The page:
Saturn's Moon Enceladus Could Have Conditions for Life


This plume is correlated with a thermal spot of interest, and if the two are connected, says NASA, it could help shed light on the nature of the moon's activities.

Ice plumes shooting into space from the ocean-bearing moon contain hydrogen from hydrothermal vents, an environment that some scientists believe led to the rise of life on Earth.

"The discovery of native molecular hydrogen [H2] completes the set of what I would call the "basic" requirements for life as we know it: liquid water, organic molecules, minerals, and an accessible source of "free" energy", Lunine explained to Gizmodo.

The findings from the Cassini mission reveal that almost all of these ingredients have been detected on Enceladus, except for phosphorous and sulfur.

The paper by researchers with the Cassini mission, published Thursday in Science magazine, says that the hydrogen gas - which could potentially provide a source of chemical energy for the existence of life - is found in Enceladus' frozen ocean.

The Cassini mission's deepest dive into the plume took place on October 28, 2015 - and found its composition to be 98 percent water, one percent hydrogen, and a mixture of other molecules including carbon dioxide, methane, and ammonia.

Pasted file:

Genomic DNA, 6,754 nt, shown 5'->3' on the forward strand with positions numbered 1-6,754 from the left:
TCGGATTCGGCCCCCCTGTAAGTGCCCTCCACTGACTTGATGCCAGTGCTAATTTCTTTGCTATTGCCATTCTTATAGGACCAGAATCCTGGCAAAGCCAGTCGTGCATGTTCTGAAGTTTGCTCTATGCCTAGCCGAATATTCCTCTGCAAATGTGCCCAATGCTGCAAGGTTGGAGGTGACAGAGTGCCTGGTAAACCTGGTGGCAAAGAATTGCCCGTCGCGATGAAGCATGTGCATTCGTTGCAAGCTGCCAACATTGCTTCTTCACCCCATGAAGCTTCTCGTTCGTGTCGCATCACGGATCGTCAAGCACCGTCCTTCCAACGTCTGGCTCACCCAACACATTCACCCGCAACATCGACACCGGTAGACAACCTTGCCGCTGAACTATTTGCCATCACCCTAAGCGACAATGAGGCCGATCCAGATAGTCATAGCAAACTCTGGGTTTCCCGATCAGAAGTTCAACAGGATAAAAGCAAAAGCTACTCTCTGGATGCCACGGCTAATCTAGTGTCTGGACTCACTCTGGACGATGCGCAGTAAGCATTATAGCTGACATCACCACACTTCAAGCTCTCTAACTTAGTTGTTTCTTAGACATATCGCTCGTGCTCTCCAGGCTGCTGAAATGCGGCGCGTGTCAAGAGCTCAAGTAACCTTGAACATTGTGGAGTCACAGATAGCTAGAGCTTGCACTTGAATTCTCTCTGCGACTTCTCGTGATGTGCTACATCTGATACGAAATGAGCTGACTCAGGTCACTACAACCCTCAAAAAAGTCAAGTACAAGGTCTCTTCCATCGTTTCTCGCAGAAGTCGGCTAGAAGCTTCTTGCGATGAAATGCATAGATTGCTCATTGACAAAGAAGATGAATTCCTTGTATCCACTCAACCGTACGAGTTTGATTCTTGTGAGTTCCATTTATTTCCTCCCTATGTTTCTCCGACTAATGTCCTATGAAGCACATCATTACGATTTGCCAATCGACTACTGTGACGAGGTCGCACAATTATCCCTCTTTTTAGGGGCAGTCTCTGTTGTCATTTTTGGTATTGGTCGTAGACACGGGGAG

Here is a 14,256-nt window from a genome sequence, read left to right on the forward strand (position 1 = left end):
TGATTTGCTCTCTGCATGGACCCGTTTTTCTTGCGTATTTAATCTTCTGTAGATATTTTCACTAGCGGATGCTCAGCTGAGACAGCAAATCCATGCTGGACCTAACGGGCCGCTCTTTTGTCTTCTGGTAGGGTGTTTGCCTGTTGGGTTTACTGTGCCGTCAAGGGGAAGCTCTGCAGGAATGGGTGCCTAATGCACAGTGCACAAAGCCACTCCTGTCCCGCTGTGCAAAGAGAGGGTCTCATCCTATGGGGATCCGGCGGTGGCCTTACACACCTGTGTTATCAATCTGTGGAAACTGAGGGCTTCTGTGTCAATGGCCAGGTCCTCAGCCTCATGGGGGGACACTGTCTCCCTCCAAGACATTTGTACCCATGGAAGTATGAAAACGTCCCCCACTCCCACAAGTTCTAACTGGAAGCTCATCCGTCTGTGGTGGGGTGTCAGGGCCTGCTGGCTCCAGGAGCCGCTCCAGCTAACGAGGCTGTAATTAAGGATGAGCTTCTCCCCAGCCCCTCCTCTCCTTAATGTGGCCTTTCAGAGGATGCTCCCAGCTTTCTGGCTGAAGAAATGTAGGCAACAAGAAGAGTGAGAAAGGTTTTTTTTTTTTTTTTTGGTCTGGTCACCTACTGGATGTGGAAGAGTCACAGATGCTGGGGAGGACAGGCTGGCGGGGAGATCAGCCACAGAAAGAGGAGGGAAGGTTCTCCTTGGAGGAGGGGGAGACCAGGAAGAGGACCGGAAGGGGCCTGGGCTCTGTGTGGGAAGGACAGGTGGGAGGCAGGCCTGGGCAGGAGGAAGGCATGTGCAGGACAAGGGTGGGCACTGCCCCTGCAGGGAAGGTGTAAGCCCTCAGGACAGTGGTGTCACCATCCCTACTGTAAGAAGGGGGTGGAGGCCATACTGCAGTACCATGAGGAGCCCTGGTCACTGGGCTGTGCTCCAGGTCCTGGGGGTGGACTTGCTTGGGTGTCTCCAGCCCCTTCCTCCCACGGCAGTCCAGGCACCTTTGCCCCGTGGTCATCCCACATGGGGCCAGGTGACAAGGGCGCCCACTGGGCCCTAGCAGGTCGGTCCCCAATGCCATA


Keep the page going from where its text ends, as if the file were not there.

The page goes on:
"Now, Enceladus is high on the list in the solar system for showing habitable conditions", said Hunter Waite, one of the study s leading researchers.

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"Confirmation that the chemical energy for life exists within the ocean of a small moon of Saturn is an important milestone in our search for habitable worlds beyond Earth", Spilker said in a statement.

Results from the agency's Cassini spacecraft and the Hubble Space Telescope indicate hydrogen exists in the form of hydrogen plumes on Europa - one of the moons of Jupiter and Enceladas, one of the moons associated with Saturn.

Image: Is this the only place beyond Earth with the conditions for life? The team suggests that this phenomenon is a chemical effect of interactions between the rocky core and warm water from the underground ocean of the moon.

"In 2005, Cassini, orbiting around Saturn, flying by the moons of Saturn with close flybys of Insolitus, it observed huge plumes of water emanating from cracks".

Meanwhile, Cassini's longstanding mission is soon coming to an end. If that is the case, then it is also reasonable to think that microbe life - if it exists - could be flourishing due to a process known as "methanogenesis".

As for what's next, NASA will launch a Europa Clipper mission in the 2020s based off of the Hubble's monitoring of Europa, and Cassini's look into Enceladus' plume.